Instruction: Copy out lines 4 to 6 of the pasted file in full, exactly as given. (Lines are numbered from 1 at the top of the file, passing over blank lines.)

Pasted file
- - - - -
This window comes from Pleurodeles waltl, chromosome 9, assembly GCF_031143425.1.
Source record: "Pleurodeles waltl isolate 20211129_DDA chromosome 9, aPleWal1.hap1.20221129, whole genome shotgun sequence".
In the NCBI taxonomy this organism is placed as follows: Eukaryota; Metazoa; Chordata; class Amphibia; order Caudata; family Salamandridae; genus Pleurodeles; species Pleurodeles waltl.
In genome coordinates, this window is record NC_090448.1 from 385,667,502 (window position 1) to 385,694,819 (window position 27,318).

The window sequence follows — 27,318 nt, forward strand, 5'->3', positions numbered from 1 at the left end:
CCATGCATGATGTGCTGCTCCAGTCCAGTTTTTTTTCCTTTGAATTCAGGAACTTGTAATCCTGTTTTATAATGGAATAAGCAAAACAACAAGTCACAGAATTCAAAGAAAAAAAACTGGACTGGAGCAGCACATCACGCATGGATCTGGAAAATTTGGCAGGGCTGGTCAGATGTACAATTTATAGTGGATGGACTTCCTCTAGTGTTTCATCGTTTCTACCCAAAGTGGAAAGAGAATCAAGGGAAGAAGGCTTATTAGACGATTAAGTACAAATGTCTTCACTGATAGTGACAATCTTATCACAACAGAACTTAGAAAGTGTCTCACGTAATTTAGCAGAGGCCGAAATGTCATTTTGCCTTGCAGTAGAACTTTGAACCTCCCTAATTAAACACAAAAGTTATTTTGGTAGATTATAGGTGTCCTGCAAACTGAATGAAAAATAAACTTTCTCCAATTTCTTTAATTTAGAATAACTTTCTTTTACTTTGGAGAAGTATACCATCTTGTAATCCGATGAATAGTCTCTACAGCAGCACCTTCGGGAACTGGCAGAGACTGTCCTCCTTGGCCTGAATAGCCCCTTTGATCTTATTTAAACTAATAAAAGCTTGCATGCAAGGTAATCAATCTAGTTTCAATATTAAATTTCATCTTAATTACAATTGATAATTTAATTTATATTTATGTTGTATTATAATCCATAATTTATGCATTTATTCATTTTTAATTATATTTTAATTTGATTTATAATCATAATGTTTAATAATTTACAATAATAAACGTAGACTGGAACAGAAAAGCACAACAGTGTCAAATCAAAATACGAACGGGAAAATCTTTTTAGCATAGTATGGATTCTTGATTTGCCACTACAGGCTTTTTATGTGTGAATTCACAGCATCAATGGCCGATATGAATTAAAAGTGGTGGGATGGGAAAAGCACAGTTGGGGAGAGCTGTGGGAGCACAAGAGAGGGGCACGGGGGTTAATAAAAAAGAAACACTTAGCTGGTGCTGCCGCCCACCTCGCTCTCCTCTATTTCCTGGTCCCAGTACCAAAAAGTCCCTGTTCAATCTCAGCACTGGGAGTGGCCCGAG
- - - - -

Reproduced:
In genome coordinates, this window is record NC_090448.1 from 385,667,502 (window position 1) to 385,694,819 (window position 27,318).

The window sequence follows — 27,318 nt, forward strand, 5'->3', positions numbered from 1 at the left end:
CCATGCATGATGTGCTGCTCCAGTCCAGTTTTTTTTCCTTTGAATTCAGGAACTTGTAATCCTGTTTTATAATGGAATAAGCAAAACAACAAGTCACAGAATTCAAAGAAAAAAAACTGGACTGGAGCAGCACATCACGCATGGATCTGGAAAATTTGGCAGGGCTGGTCAGATGTACAATTTATAGTGGATGGACTTCCTCTAGTGTTTCATCGTTTCTACCCAAAGTGGAAAGAGAATCAAGGGAAGAAGGCTTATTAGACGATTAAGTACAAATGTCTTCACTGATAGTGACAATCTTATCACAACAGAACTTAGAAAGTGTCTCACGTAATTTAGCAGAGGCCGAAATGTCATTTTGCCTTGCAGTAGAACTTTGAACCTCCCTAATTAAACACAAAAGTTATTTTGGTAGATTATAGGTGTCCTGCAAACTGAATGAAAAATAAACTTTCTCCAATTTCTTTAATTTAGAATAACTTTCTTTTACTTTGGAGAAGTATACCATCTTGTAATCCGATGAATAGTCTCTACAGCAGCACCTTCGGGAACTGGCAGAGACTGTCCTCCTTGGCCTGAATAGCCCCTTTGATCTTATTTAAACTAATAAAAGCTTGCATGCAAGGTAATCAATCTAGTTTCAATATTAAATTTCATCTTAATTACAATTGATAATTTAATTTATATTTATGTTGTATTATAATCCATAATTTATGCATTTATTCATTTTTAATTATATTTTAATTTGATTTATAATCATAATGTTTAATAATTTACAATAATAAACGTAGACTGGAACAGAAAAGCACAACAGTGTCAAATCAAAATACGAACGGGAAAATCTTTTTAGCATAGTATGGATTCTTGATTTGCCACTACAGGCTTTTTATGTGTGAATTCACAGCATCAATGGCCGATATGAATTAAAAGTGGTGGGATGGGAAAAGCACAGTTGGGGAGAGCTGTGGGAGCACAAGAGAGGGGCACGGGGGTTAATAAAAAAGAAACACTTAGCTGGTGCTGCCGCCCACCTCGCTCTCCTCTATTTCCTGGTCCCAGTACCAAAAAGTCCCTGTTCAATCTCAGCACTGGGAGTGGCCCGAG